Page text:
Bill of Rights Day is observed.
The Bill of Rights was ratified by three-fourths of the newly formed United States in 1791 to ensure individual rights that were not addressed in the United States Constitution. These first 10 amendments to the Constitution enumerate and protect many of our rights, including freedom of speech, worship, the press, and assembly.
Bill of Rights Day is a good opportunity for students to explore a variety of students' rights issues. Ask students to identify an issue that has come up in your school, such as dress codes, drug testing, zero tolerance, privacy, religion, or freedom of expression. Have them explore the ways in which the Bill of Rights protects and does not protect students, as well as some of the past and recent challenges to students' rights. Have students write position papers or debate individuals or teams of students with opposing points of view. The American Civil Liberties Union (ACLU) Student Rights page has information and articles about recent court cases focused on students' rights.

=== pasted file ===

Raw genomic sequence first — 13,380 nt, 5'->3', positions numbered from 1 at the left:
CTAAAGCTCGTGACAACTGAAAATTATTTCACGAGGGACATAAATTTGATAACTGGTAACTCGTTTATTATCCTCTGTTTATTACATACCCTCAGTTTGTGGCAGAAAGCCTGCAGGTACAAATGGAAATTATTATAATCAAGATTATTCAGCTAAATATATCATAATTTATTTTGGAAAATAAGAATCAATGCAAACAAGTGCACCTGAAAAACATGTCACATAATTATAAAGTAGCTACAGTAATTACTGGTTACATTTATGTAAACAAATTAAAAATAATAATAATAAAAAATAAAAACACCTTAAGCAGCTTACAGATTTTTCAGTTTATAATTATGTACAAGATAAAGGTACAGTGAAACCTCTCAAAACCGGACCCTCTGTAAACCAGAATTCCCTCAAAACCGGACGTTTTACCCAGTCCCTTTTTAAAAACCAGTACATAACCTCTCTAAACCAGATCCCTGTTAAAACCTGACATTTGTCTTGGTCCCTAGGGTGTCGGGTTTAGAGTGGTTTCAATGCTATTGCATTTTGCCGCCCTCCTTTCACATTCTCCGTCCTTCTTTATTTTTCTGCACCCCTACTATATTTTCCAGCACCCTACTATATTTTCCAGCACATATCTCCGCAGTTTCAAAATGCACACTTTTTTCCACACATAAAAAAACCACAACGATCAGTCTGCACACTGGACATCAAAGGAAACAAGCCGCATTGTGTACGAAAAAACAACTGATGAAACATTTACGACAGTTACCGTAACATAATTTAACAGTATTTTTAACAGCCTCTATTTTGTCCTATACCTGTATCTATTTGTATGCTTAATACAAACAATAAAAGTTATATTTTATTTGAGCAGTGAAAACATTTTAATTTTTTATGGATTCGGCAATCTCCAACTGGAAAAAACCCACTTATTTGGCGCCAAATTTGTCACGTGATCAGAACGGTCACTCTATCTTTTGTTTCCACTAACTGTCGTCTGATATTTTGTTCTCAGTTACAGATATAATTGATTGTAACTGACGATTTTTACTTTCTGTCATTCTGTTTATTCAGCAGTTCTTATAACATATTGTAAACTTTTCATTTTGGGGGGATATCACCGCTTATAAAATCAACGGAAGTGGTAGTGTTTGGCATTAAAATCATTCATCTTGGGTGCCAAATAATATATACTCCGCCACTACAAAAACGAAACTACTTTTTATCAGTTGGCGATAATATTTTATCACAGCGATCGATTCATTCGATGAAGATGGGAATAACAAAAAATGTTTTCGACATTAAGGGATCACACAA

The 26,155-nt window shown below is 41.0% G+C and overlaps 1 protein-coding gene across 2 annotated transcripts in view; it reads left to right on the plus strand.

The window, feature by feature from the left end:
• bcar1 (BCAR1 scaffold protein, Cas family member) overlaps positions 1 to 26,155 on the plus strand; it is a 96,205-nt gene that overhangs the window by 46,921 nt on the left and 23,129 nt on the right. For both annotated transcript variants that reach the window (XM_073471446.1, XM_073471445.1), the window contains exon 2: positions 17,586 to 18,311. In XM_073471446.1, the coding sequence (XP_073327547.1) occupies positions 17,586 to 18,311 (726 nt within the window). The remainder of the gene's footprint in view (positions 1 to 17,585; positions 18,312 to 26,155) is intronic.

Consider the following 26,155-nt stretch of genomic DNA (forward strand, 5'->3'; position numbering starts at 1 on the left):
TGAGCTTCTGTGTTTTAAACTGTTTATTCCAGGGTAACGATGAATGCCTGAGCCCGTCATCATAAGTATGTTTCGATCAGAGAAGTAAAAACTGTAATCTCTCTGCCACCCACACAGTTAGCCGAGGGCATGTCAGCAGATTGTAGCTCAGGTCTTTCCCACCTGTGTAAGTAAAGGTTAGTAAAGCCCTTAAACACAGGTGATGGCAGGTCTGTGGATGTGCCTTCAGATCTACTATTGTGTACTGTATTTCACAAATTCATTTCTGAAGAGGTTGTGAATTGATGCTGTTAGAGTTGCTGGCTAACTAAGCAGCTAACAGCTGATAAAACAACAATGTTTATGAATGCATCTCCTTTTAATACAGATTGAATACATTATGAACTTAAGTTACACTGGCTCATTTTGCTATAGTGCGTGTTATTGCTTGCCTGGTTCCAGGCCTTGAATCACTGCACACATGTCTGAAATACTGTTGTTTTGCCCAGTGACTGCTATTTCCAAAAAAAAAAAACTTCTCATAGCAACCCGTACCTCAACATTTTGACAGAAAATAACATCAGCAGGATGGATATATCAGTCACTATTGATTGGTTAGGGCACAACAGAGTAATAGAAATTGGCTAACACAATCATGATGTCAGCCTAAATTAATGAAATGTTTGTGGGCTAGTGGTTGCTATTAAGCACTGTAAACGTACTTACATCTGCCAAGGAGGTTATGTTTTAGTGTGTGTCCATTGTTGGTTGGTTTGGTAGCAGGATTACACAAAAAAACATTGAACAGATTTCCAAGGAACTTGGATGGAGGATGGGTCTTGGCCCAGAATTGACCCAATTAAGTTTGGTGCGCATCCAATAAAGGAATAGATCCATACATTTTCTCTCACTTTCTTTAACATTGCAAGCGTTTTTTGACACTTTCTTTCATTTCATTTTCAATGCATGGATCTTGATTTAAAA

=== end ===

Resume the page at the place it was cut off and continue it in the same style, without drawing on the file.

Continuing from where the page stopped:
Students can continue to explore the Bill of Rights by examining the ways in which it applies to current events and issues such as homeland security, prisoners' rights, the death penalty, and more. Provide access to a daily newspaper. Then ask students to construct a scrapbook or bulletin board display of articles that address Bill of Rights issues.
This website from the United States National Archives offers a look at the actual Bill of Rights, with links to high-resolution images and related information.
This ACLU resource provides a brief history of the Bill of Rights and the rationale for the creation of these 10 amendments to the United States Constitution.
This resource featured on Ben's Guide to the U.S. Government for Kids provides information about citizenship and the Bill of Rights.
This online exhibit includes images of many original documents and describes how the Bill of Rights was passed.